PostPosted: Thu Sep 07, 2017 3:13 pm 
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Artlav wrote:
The only reason to use FAT these days is compatibility.
It's a file system that is understood by pretty much everything.
So, "invent something new" kinda defies the purpose - there are plenty of better options as it is.


Exactly, compatibility.
Most of the memory cards and USB flash drives use FAT 32.
I wouldn't use FAT 32 as a default system filesystem anyways.
It is just really frustrating that I have to support something widely used and can't do it properly because M$.

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 Post subject: Re: Is it over? FAT Long File Names
PostPosted: Fri Sep 08, 2017 12:27 pm 
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I would like to point you towards SFS, which was designed by a certain one of the mods here (who apparently declined to engage in blatant self-promotion in his earlier post, a tactful move I can appreciate even if it doesn't really help the conversation). It is not significantly more difficult to support than FAT - in someways it is simpler, really - but is completely unencumbered to the best of anyone's knowledge (though that might not stop some patent trolls if they decide it violates some IP they bought that was patented at some point, even if the patent has expired, was never actually accepted, or was submitted after SFS was published - all things we've seen patent trolls actually do in real cases).

However, regarding flash drives and memory cards, you will note that Microsoft aren't likely to file a suit against you unless and until your OS becomes widely used - it simply doesn't gain them anything, even in terms of the requirement that they defend their IP in order to retain the patent. This is definitely a case of it being easier to ask forgiveness than permission - go ahead with the implementation, and if they throw a Cease and Desist order at you, you can drop support for it before it goes to court.

This is one of the things that differentiates a corporation like MS, Apple, IBM, or Oracle, and a patent troll. While the bigger players can be total Richards about their IP, this is mostly because of the requirement that they consistently defend their IP without favor - the rules state that if you don't defend the patent, trademark, copyright, etc., or only defend it against certain parties and can be shown to have deliberately ignored infringement by other parties, then it becomes invalid. They are usually more than happy to make a license agreement (if you can pay and are willing to abide by the terms - which are the two places where they are most likely to stick it to people), and as a rule won't pursue someone who has stopped actively infringing and has removed existing violations from use. Most corporations will open with a C&D in a neutral tone, then step up the threats by degrees,but if they are unable to get what they want from you, they will hit you in court, hard.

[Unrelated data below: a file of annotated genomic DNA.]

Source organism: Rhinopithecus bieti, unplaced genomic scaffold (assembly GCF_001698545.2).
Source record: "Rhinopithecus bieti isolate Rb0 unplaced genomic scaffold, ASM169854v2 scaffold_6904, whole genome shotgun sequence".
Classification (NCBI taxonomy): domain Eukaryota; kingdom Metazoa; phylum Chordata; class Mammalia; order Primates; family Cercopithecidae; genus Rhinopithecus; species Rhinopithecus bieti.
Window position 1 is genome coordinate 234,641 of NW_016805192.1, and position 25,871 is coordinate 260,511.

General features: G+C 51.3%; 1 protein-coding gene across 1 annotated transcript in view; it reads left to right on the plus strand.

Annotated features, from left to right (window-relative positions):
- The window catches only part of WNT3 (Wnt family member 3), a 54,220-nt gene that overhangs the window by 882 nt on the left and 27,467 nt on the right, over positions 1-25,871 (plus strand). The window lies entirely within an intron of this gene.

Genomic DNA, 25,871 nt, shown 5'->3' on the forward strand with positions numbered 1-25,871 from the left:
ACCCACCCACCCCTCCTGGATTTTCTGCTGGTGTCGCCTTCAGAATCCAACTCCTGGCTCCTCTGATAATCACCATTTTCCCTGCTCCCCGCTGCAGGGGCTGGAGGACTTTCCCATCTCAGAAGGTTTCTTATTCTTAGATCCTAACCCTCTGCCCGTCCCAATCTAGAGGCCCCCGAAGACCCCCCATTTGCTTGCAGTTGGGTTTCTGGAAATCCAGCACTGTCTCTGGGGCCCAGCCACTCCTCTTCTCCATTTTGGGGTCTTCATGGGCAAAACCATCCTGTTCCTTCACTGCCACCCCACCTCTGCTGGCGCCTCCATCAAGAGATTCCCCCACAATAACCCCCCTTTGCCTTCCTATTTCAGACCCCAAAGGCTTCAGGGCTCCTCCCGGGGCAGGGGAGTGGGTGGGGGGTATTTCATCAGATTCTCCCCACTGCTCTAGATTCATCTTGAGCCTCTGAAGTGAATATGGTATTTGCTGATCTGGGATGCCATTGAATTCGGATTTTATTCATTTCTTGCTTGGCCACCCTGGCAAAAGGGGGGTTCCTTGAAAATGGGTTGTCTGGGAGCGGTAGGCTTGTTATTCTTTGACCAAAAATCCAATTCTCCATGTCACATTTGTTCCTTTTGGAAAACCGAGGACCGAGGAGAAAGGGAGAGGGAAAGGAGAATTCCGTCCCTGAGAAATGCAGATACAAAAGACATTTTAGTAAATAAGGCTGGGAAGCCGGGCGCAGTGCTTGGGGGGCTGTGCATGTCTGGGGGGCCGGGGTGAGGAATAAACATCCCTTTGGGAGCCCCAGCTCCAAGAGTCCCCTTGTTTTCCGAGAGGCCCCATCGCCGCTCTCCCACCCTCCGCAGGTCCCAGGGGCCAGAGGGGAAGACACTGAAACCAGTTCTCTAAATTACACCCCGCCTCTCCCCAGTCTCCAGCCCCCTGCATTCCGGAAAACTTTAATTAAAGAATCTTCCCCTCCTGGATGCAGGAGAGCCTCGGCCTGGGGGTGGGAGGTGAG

Patent trolls, on the other hand, tend to start with a demand for money backed by a threat of massive legal action, and will keep asking for it even if the 'infringement' has stopped, even if the IP is shown to be invalid or expired, and even if they have actually been defeated in court on the topic by someone else already - but will often back down the moment you show a willingness to fight.

The 2013 Prenda Law case is pretty typical of this sort of shakedown, if rather more blatant in its disregard for the actual legality of what they were doing. I also direct your attention to the recent Wetro Lan case - while they stuck their willy in a meat grinder that time, they had been doing this sort of thing for quite a while beforehand and this was their first real setback.

My point is that in terms of IP, the big boys aren't the ones you really need to worry about, at least not until you are big enough to get on their radar. The ones to be concerned about right now are the ones who are in it purely as a racket.